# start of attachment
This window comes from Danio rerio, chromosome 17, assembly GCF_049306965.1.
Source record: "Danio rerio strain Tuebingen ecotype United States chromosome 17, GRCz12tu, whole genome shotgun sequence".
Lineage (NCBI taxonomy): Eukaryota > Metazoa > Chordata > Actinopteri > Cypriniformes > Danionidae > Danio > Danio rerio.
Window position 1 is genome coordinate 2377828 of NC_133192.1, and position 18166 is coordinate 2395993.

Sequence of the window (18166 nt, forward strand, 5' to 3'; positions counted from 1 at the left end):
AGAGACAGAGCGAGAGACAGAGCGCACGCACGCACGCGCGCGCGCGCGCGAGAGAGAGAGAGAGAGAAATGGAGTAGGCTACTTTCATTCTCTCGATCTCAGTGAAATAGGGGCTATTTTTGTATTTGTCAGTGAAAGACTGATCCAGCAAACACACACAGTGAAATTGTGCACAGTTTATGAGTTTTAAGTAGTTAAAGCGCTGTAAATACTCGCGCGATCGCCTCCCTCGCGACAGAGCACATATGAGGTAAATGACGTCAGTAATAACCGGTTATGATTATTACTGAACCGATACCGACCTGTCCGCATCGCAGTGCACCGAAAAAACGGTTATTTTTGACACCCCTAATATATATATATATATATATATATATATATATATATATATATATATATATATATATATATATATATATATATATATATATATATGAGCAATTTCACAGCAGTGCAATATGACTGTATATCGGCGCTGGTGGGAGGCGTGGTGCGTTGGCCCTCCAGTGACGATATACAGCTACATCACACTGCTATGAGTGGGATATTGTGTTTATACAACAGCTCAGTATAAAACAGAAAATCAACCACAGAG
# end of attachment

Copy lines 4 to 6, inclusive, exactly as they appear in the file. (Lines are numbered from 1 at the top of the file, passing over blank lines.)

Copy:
Window position 1 is genome coordinate 2377828 of NC_133192.1, and position 18166 is coordinate 2395993.

Sequence of the window (18166 nt, forward strand, 5' to 3'; positions counted from 1 at the left end):
AGAGACAGAGCGAGAGACAGAGCGCACGCACGCACGCGCGCGCGCGCGCGAGAGAGAGAGAGAGAGAAATGGAGTAGGCTACTTTCATTCTCTCGATCTCAGTGAAATAGGGGCTATTTTTGTATTTGTCAGTGAAAGACTGATCCAGCAAACACACACAGTGAAATTGTGCACAGTTTATGAGTTTTAAGTAGTTAAAGCGCTGTAAATACTCGCGCGATCGCCTCCCTCGCGACAGAGCACATATGAGGTAAATGACGTCAGTAATAACCGGTTATGATTATTACTGAACCGATACCGACCTGTCCGCATCGCAGTGCACCGAAAAAACGGTTATTTTTGACACCCCTAATATATATATATATATATATATATATATATATATATATATATATATATATATATATATATATATATATATATATATATATATATGAGCAATTTCACAGCAGTGCAATATGACTGTATATCGGCGCTGGTGGGAGGCGTGGTGCGTTGGCCCTCCAGTGACGATATACAGCTACATCACACTGCTATGAGTGGGATATTGTGTTTATACAACAGCTCAGTATAAAACAGAAAATCAACCACAGAG